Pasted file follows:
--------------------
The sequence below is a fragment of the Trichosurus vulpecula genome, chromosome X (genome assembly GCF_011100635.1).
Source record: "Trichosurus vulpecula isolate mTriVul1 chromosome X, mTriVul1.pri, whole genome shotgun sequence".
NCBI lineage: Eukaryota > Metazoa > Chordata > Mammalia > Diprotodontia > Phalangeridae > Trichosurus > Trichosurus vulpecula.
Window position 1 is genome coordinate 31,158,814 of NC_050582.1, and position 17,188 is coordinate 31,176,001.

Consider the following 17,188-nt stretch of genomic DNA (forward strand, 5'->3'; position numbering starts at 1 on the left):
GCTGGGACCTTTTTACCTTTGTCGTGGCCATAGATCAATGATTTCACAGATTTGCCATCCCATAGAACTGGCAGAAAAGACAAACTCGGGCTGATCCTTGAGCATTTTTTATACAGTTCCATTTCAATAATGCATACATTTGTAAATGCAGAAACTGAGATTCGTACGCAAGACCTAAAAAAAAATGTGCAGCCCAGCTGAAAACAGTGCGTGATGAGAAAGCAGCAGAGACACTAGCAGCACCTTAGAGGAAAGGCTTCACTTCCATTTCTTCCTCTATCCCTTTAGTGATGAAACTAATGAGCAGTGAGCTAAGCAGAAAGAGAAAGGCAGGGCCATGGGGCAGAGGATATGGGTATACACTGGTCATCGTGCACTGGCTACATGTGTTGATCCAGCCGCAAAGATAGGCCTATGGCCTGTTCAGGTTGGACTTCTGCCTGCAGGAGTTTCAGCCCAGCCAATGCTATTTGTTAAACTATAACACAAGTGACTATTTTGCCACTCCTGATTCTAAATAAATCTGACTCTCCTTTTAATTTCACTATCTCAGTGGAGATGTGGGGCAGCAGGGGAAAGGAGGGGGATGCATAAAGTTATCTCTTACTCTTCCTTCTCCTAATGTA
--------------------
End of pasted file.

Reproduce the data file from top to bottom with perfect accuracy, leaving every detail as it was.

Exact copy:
The sequence below is a fragment of the Trichosurus vulpecula genome, chromosome X (genome assembly GCF_011100635.1).
Source record: "Trichosurus vulpecula isolate mTriVul1 chromosome X, mTriVul1.pri, whole genome shotgun sequence".
NCBI lineage: Eukaryota > Metazoa > Chordata > Mammalia > Diprotodontia > Phalangeridae > Trichosurus > Trichosurus vulpecula.
Window position 1 is genome coordinate 31,158,814 of NC_050582.1, and position 17,188 is coordinate 31,176,001.

Consider the following 17,188-nt stretch of genomic DNA (forward strand, 5'->3'; position numbering starts at 1 on the left):
GCTGGGACCTTTTTACCTTTGTCGTGGCCATAGATCAATGATTTCACAGATTTGCCATCCCATAGAACTGGCAGAAAAGACAAACTCGGGCTGATCCTTGAGCATTTTTTATACAGTTCCATTTCAATAATGCATACATTTGTAAATGCAGAAACTGAGATTCGTACGCAAGACCTAAAAAAAAATGTGCAGCCCAGCTGAAAACAGTGCGTGATGAGAAAGCAGCAGAGACACTAGCAGCACCTTAGAGGAAAGGCTTCACTTCCATTTCTTCCTCTATCCCTTTAGTGATGAAACTAATGAGCAGTGAGCTAAGCAGAAAGAGAAAGGCAGGGCCATGGGGCAGAGGATATGGGTATACACTGGTCATCGTGCACTGGCTACATGTGTTGATCCAGCCGCAAAGATAGGCCTATGGCCTGTTCAGGTTGGACTTCTGCCTGCAGGAGTTTCAGCCCAGCCAATGCTATTTGTTAAACTATAACACAAGTGACTATTTTGCCACTCCTGATTCTAAATAAATCTGACTCTCCTTTTAATTTCACTATCTCAGTGGAGATGTGGGGCAGCAGGGGAAAGGAGGGGGATGCATAAAGTTATCTCTTACTCTTCCTTCTCCTAATGTA